Other examples: Kendra, Joyce, Tara, Riley

Neutral Good: Buffy. Soon after she reaches adulthood, she leaves the institution meant to control her, but it's not a simple act of rebellion-- Buffy's always going to devote herself to saving the world and the people in it, just as her destiny says she should. What separates her from law is that she doesn't need destiny to dictate. She chooses to do good for its own sake, her power being simply the tool that allows her to make that choice.

Other examples: The Scoobies, Lorne, Anne, AtS5 Connor, Andrew

Chaotic Good: Angel. Considering that he doesn't legally exist, chaos might be seen as his only option, but I think it runs much deeper than that. Unlike Buffy, Angel's very nature contains elements that he actively seeks to avoid, forcing him to swim upstream just to remain in the state he's chosen. He desperately wants to help people, but the rules laid out by society have ceased to matter; at this point, he can only answer to his own soul.

Other examples: The Fang Gang, AtS5 Spike

Lawful Neutral: Anya. After a thousand plus years of humanity, then vengeance, then humanity...can you believe how little she changed? Yes, Anyanka displayed some truly evil traits, and we definitely saw Anya coming into her sense of ethics by the end of the series, but it was far too gradual to line up with the coming and going of her demonism. Good vs. evil were secondary for her. Law came first: justice and punishment. And capitalism.

Other examples: The Watchers' Council, BtVS3 Wesley

Neutral: The Initiative. At first I had them pegged as lawful, thanks to the government connection, but that connection was tenuous at best. From what we saw of them in S4, the Initiative was concerned mostly with researching and executing their own projects. They were too self-contained to be lawful or chaotic, and the range of humans affiliated with them showed that the organization itself couldn't be evil and wasn't overly concerned with good.

Other examples: Clem, Jonathan, Doyle, Whistler, Holtz

Chaotic Neutral: Faith. We've been watching her switch sides since she appeared, and each phase is tempered by her inability to pick a self and be comfortable with it. She can't just do the right thing without thinking about what it means for her life, but she also can't stay bad even if she tries. Ultimately she ended up good, but in the meantime, what hasn't changed? Faith is her own girl. The problem with authority figures never went away, and if you try anything she will stab you with this fork.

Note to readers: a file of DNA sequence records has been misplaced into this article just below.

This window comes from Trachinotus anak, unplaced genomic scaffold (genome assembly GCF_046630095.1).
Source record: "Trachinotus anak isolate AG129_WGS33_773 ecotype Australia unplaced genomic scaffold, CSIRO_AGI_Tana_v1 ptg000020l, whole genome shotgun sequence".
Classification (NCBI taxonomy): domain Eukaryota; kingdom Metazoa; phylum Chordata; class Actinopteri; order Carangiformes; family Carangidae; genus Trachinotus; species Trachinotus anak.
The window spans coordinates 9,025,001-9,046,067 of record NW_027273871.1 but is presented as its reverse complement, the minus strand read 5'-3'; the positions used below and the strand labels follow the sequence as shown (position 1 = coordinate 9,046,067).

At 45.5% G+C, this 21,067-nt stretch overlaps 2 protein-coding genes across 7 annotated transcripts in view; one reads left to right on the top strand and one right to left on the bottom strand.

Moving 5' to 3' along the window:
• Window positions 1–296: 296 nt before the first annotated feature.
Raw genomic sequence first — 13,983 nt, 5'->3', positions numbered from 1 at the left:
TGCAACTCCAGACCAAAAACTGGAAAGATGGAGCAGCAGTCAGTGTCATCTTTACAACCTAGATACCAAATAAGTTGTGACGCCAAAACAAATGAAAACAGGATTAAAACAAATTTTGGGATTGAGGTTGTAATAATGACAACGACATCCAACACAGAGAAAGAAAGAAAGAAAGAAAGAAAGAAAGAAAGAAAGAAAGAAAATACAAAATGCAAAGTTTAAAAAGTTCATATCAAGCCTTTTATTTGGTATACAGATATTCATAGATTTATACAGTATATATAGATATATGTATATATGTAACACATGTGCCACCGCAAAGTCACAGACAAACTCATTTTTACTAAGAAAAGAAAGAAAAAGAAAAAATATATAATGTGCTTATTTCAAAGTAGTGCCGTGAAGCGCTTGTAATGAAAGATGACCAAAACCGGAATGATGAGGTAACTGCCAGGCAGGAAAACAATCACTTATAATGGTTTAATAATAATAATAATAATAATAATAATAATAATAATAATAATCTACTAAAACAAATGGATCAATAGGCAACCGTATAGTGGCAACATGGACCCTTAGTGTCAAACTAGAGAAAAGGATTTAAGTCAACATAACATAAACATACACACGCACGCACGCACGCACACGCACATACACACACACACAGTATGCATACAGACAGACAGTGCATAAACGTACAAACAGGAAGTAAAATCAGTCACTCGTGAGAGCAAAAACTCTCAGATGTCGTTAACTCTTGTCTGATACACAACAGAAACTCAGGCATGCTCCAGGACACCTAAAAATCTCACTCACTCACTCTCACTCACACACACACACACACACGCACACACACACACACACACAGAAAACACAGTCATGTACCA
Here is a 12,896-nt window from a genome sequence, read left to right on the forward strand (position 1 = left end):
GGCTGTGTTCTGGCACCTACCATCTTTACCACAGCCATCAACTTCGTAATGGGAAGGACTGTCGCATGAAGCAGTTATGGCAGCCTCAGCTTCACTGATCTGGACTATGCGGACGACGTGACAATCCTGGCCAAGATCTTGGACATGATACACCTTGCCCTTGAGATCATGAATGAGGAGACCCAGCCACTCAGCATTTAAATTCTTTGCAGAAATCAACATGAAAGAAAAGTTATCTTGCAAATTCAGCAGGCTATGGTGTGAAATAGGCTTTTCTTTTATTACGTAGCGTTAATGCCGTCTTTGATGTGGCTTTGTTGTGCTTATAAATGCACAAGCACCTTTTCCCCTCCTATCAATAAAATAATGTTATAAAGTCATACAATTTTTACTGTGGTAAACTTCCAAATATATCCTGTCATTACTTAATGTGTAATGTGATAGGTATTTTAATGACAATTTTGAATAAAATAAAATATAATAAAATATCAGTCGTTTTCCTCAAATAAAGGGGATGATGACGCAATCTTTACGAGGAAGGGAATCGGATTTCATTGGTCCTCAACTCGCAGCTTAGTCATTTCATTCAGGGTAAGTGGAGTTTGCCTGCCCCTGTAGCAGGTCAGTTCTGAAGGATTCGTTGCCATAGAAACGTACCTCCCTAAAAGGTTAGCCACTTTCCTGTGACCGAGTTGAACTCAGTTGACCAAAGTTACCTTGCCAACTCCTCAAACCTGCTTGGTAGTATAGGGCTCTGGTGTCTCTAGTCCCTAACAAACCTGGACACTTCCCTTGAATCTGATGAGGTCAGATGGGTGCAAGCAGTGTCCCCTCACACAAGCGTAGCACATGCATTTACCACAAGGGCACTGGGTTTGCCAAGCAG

Other examples: Ripper, pre-AtS5 Connor

Lawful Evil: Wolfram & Hart. There's hardly anything that needs to be said about Wolfram & Hart aside from 'lawful' and 'evil'. Next!

Other examples: The Mayor, Harmony, Principal Snyder, Pylean government, Jasmine

Neutral Evil: Warren. Evil doesn't entail a devotion to choosing wrong over right; in simplest terms, it's nothing more than total selfishness. Ideas of chaos and order can only steer the way it's expressed, and Warren has no thought for upsetting anyone's balance or building a system to spread his ideology-- he's in it for himself. His mind is still entirely human, but he's taken it to its lowest point in our morality spectrum.

Other examples: Amy, Glory, the First Evil

Chaotic Evil: The Fanged Four. They have a pecking order amongst themselves, but not one of them will ever back down and surrender their power to any one of the others. Darla loves a natural disaster, Angelus rejects Aurelius immediately, Drusilla is crazy, and Spike hardly even sees his victims as long as they provide the opportunity for violence.

Other examples: Dark Willow, most vampires, Ethan Rayne
Tags: buffyverse, character: angel, character: anya, character: buffy, character: faith, character: giles